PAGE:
Python on Windows 8.1

Written by . Filed under Programming, Python, Windows. Bookmark the Permalink. Post a Comment. Leave a Trackback URL.

Recently I acquired a Microsoft Surface Pro 3 and of course I installed Python.
It turned out that installing Python on Windows has its own caveats – similar to the particularities of Python on OS X.

Some sites (like SciPy.org or iPython.org) recommend going with a specialised Distribution like anaconda on Windows Systems.

I wanted to have a little more control and decided to install the packages myself, starting with Python from http://python.org/.

There are two important questions:

  1. Python 2 or Python 3?
  2. 32bit or 64bit?

You will have to answer these for youself, based on your particular requirements.
Help for you decision can be found on the python.org wiki site or
on this DataNitro blog entry.

I decided to install the 32bit version of Python 2.7 for compatibility reasons.
You can install Python 3.4 in parallel. It will install into its own directory and it will have its own uninstall entry in the system panel.

Like on Mac OS X I installed virtualenv to manage multiple Environments with different sets of installed packages.
A good Windows specific how-to can be found on Tyler Butler’s page.
He also explains how to integrate with PowerShell via the virtualenvwrapper-powershell package.
If you are using PowerShell for the first time he also Points out how to enable the execution of scripts (see this TechNet article in general and this help page on Microsoft TechNet in particular). You have to explicitly Permit the execution of unsigned scripts. You can list your machine’s policies with this command in PowerShell:

Get-ExecutionPolicy -List

My policies look like this:

Scope            ExecutionPolicy
-----            ---------------
MachinePolicy    Undefined
UserPolicy       Undefined
Process          Undefined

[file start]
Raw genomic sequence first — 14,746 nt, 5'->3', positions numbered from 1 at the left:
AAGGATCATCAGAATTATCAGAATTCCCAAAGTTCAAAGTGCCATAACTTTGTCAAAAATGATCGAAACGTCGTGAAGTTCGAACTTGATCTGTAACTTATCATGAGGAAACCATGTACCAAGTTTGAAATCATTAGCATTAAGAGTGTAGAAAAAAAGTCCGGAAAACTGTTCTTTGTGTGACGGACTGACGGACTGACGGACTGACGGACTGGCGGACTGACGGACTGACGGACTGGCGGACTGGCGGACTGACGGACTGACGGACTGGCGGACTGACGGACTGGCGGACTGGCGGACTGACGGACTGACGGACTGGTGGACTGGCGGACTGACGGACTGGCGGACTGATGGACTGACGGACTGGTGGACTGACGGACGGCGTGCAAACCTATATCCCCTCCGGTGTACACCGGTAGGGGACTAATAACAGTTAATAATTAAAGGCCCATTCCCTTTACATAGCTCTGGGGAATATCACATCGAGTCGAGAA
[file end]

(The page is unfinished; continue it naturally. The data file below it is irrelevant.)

CurrentUser      RemoteSigned
LocalMachine     Undefined

The RemoteSigned policy for the CurrentUser scope means that in my user’s context the execution of local unsigned scripts is allowed (while remote scripts have to be signed).
You can switch to this policy by issuing this command in PowerShell:

Set-ExecutionPolicy RemoteSigned -Scope CurrentUser

If you follow Tyler’s instructions you should be able to use virtualenv. You can switch to an environment with the workon command and you can exit the current environment with the command deactivate.
For more information about working with virtualenv have a look at this virtualenvwrapper command reference.

After Setting up virtualenv I wanted to install some packages that I usually Need, in particular numpy, scipy, matplotlib, pandas and iPython.
Usually a pip install numpy should work. But here it did not but pip stopped with an error message.
The SciPy.org page again recommends a pre-built distribution.
Alternatively it points to the maintainers of the single packages.
At this point I used the binary installers (Python 2.7 32bit) for numpy, scipy and matplotlib. The main reason were the recommendations to use the binary installer for matplotlib, also since the build instructions for Windows require Visual Studio compilers to be installed.
All three packages can be uninstalled from the Windows Control Panel/Programs and Features.
They install into the site-packages Directory so that virtualenv is not used. Since I usually always Need one of these packages this seemed acceptable for the time being.

But note that with this set-up there were still some errors when I tried to use matplotlib functions.
The six and pyparsing packages were missing.
Six is also needed for pandas and installed automatically as a dependency with it so I tried pip install pandas. The Installation failed again due to the missing c Compiler.
Since I had Microsoft Visual Studio 2013 installed I investigated why the compiler is not being found by pip.
I turns out that the different Python versions are built with specific versions of Visual Studio and the according packages need the very same compiler version to work (Visual Studio 2008 for Python 2.7 and Visual Studio 2010 for Python 3.3). This information can be found in this StackExchange question. In the answers some people had success by linked the location of newer Visual Studio versions to the expected location of the required version.
For me SET VS90COMNTOOLS=%VS120COMNTOOLS% did not work. pip found the compiler but the Installation aborted with a compile error.

Reading the error message carefully solves the problem: It gives a link to an official Microsoft download for Visual C++. Microsoft kindly provides a Compiler specifically for Python 2.7 packages.
With this compiler the install via pip worked for pandas and also for iPython:
pip install pandas
pip install ipython[notebook]

Installing iPython package under Windows 8.1

Installing iPython package under Windows 8.1

In the screenshot you can see iPython successfully installing and starting.

Be Sociable, Share!
  • Twitter
  • Facebook
  • email
  • StumbleUpon
  • Delicious
  • Google Reader
  • LinkedIn
  • BlinkList

Post a Comment

Your email is never published nor shared.

You may use these HTML tags and attributes <a href="" title=""> <abbr title=""> <acronym title=""> <b> <blockquote cite=""> <cite> <code> <del datetime=""> <em> <i> <q cite=""> <s> <strike> <strong>